In case you happen to live in remote areas where cable infrastructures aren’t available, you may still experience internet slowdowns during rain even with wireless network options. Take the example of satellite internet. Satellite internet is accessible to almost everyone throughout the States. It works in this way: A satellite provider beams internet data packets to a communications satellite at a geostationary orbit in outer space, which, in turn, transmits them down to a parabolic dish located at a subscriber’s rooftop. The dish decompresses and decrypts the signals with the help of a satellite receiver and this is how you get wireless internet at your home in the hills. The signals make the entire trip in fixed pathways, which a rainstorm can distort. Water creates electromagnetic interferences, refracting the satellite internet signals, and making them lose their potency. A lot of the signals drop on the way, and those that do manage to reach you prove to be insufficient for sustaining your online activities. 

Water seepage into the satellite dish at your home can also bungle with the process. So, protecting the parabolic dish with a moisture-free shield during storms and using a signal amplifier can help you stay connected to a great extent. While you’re at it, keep an eye out for any loose tree branches that might topple your dish down. Remove physical obstructions and you might evade internet outage, after all.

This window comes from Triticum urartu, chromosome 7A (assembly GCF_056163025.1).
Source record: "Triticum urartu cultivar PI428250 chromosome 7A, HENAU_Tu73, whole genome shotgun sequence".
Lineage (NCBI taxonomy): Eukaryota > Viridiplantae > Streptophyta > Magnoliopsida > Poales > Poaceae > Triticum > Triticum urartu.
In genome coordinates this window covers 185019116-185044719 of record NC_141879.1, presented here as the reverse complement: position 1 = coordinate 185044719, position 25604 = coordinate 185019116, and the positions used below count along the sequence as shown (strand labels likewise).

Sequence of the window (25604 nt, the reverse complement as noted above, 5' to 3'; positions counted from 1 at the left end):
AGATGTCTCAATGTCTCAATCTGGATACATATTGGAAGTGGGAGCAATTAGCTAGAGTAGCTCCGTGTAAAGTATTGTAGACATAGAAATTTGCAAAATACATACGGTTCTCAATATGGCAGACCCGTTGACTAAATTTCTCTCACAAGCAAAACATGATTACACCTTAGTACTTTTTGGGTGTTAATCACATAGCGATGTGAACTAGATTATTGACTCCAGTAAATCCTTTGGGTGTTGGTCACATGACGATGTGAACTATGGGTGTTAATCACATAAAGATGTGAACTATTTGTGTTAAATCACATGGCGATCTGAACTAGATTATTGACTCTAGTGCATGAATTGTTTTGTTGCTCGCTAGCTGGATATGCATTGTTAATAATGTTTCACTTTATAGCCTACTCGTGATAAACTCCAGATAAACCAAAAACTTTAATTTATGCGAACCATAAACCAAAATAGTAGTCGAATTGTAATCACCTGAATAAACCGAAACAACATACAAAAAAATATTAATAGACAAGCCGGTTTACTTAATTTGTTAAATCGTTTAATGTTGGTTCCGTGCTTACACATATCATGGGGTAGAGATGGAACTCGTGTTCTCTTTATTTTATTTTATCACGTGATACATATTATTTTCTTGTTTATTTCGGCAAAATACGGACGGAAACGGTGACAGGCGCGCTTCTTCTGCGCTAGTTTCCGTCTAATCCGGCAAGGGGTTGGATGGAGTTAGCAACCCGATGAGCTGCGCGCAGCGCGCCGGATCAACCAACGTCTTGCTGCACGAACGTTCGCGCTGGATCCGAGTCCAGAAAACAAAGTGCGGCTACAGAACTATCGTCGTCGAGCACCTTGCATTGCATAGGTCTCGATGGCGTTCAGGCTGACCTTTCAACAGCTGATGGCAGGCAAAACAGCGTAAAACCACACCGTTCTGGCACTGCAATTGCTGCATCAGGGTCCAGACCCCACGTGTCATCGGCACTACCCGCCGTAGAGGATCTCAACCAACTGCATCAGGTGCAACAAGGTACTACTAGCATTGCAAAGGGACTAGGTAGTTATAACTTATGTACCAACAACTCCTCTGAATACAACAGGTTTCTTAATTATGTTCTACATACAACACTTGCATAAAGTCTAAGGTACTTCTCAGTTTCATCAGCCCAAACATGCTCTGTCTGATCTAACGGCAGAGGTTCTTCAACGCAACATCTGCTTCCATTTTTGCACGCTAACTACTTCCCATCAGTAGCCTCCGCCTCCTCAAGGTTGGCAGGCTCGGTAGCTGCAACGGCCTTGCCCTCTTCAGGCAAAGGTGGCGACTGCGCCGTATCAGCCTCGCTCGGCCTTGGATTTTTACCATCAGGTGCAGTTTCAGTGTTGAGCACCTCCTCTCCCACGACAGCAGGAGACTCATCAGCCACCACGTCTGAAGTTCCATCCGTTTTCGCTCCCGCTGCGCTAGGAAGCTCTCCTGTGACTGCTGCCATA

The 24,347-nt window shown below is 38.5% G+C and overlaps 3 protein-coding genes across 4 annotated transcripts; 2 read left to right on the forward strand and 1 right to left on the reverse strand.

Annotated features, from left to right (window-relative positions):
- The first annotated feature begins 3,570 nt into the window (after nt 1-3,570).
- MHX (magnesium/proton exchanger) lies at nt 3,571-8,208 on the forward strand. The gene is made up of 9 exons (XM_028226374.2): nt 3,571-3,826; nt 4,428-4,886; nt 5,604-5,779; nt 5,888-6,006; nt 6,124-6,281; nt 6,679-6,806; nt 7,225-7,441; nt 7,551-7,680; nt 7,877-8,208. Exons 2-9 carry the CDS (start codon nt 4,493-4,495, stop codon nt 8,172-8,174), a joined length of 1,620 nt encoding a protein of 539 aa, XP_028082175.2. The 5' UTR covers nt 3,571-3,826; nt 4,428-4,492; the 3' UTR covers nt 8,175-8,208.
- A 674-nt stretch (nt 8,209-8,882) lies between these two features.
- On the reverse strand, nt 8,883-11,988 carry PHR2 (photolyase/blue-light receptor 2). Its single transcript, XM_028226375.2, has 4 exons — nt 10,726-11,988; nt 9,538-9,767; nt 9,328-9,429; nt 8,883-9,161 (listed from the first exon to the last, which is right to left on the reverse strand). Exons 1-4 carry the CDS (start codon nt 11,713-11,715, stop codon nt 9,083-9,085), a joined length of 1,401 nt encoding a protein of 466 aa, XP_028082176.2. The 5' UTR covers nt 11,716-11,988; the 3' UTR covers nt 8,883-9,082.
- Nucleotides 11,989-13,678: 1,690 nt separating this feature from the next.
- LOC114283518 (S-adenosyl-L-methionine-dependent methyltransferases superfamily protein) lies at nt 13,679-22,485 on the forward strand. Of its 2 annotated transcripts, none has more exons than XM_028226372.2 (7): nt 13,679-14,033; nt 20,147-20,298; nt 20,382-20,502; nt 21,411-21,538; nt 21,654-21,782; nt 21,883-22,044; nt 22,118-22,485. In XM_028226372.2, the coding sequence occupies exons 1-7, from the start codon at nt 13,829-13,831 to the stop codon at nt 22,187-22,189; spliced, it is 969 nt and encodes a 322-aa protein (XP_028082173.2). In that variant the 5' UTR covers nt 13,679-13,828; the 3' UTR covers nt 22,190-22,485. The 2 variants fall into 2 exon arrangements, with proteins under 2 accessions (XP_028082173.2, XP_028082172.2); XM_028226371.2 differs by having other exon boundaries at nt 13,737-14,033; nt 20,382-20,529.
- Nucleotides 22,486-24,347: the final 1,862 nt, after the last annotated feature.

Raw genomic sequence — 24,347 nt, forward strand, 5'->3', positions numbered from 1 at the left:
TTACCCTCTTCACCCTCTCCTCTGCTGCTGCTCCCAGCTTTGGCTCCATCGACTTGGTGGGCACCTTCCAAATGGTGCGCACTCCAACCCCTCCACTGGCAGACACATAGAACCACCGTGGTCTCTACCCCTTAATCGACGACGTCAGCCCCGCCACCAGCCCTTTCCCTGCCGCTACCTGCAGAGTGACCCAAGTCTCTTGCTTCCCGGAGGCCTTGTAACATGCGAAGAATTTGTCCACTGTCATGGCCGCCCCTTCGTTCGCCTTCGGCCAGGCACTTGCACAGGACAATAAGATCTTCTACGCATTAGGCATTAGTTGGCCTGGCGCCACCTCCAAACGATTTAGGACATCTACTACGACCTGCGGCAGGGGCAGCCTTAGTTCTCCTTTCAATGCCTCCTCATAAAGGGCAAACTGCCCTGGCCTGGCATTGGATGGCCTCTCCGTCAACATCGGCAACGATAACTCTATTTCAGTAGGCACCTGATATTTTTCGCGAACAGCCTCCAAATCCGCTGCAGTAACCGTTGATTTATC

Excessive Traffic on the Network

Your internet cables are in a tip-top shape and you don’t rely on wireless signal systems, and still, you are facing connectivity issues? Then, the problem may lie in your over-crowded and over-burdened network. When it rains, a large number of users prefer to snuggle in their cozy blankets, sip a piping hot cup of tea, and watch a trending TV series on Netflix. Those who are gamers prefer to go on a Clash of Clans or PUBG marathon with other players. The point is that with rain, internet usage around the house becomes excessive. With so many devices eating up the bandwidth, there is little left for you. Providers also throttle data to prevent overage. What can you do about this indirect cause of rain on internet loss? One, get a high-speed internet plan with unlimited data, preferably, and two, control the internet usage around the home by allocating hours to each user. This may help relieve the traffic load on the network during rain.

Wrapping Up

Internet access is a true blessing for meeting your personal and professional needs online. If the accessibility falls, like during rainfall, so will your productivity. This post highlights the reasons why the internet goes down when it rains and how you can avert the loss of connectivity. Implement the aforementioned tips to continue surfing, streaming, gaming, or working on the web when it rains the next time.

1 thought on “Why Does The Internet Go Down When It Rains?”

  1. This post was really interesting, I wasn’t searching exactly for that, but when it rains and my Internet go down I always think about why this happens. Thank you for answering me!